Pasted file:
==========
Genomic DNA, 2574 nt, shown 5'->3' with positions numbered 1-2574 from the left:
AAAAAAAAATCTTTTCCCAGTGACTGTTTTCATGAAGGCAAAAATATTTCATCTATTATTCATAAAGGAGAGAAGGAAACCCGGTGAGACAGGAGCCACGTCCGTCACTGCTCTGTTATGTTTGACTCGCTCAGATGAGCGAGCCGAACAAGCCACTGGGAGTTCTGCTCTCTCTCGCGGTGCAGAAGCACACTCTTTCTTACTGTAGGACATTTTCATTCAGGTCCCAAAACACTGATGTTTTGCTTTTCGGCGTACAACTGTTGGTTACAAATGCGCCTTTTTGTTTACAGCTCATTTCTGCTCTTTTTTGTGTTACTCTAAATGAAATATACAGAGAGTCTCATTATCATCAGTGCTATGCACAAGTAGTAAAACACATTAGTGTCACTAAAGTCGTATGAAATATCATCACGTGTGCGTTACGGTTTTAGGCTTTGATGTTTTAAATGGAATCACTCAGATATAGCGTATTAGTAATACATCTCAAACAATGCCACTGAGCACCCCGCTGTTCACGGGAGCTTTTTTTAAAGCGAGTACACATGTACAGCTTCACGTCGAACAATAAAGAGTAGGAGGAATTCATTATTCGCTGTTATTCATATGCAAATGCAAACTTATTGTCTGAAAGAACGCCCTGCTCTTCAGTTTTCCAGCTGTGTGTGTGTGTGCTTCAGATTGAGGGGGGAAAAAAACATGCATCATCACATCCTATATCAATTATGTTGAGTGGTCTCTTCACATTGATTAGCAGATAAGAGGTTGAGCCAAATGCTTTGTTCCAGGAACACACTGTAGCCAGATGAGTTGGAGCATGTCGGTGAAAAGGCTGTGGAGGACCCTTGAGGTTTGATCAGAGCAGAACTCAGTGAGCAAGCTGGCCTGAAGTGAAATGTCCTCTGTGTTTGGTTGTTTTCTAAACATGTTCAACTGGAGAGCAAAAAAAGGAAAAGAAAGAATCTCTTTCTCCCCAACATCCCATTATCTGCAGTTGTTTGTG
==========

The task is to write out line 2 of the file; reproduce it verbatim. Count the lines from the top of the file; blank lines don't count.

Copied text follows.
AAAAAAAAATCTTTTCCCAGTGACTGTTTTCATGAAGGCAAAAATATTTCATCTATTATTCATAAAGGAGAGAAGGAAACCCGGTGAGACAGGAGCCACGTCCGTCACTGCTCTGTTATGTTTGACTCGCTCAGATGAGCGAGCCGAACAAGCCACTGGGAGTTCTGCTCTCTCTCGCGGTGCAGAAGCACACTCTTTCTTACTGTAGGACATTTTCATTCAGGTCCCAAAACACTGATGTTTTGCTTTTCGGCGTACAACTGTTGGTTACAAATGCGCCTTTTTGTTTACAGCTCATTTCTGCTCTTTTTTGTGTTACTCTAAATGAAATATACAGAGAGTCTCATTATCATCAGTGCTATGCACAAGTAGTAAAACACATTAGTGTCACTAAAGTCGTATGAAATATCATCACGTGTGCGTTACGGTTTTAGGCTTTGATGTTTTAAATGGAATCACTCAGATATAGCGTATTAGTAATACATCTCAAACAATGCCACTGAGCACCCCGCTGTTCACGGGAGCTTTTTTTAAAGCGAGTACACATGTACAGCTTCACGTCGAACAATAAAGAGTAGGAGGAATTCATTATTCGCTGTTATTCATATGCAAATGCAAACTTATTGTCTGAAAGAACGCCCTGCTCTTCAGTTTTCCAGCTGTGTGTGTGTGTGCTTCAGATTGAGGGGGGAAAAAAACATGCATCATCACATCCTATATCAATTATGTTGAGTGGTCTCTTCACATTGATTAGCAGATAAGAGGTTGAGCCAAATGCTTTGTTCCAGGAACACACTGTAGCCAGATGAGTTGGAGCATGTCGGTGAAAAGGCTGTGGAGGACCCTTGAGGTTTGATCAGAGCAGAACTCAGTGAGCAAGCTGGCCTGAAGTGAAATGTCCTCTGTGTTTGGTTGTTTTCTAAACATGTTCAACTGGAGAGCAAAAAAAGGAAAAGAAAGAATCTCTTTCTCCCCAACATCCCATTATCTGCAGTTGTTTGTG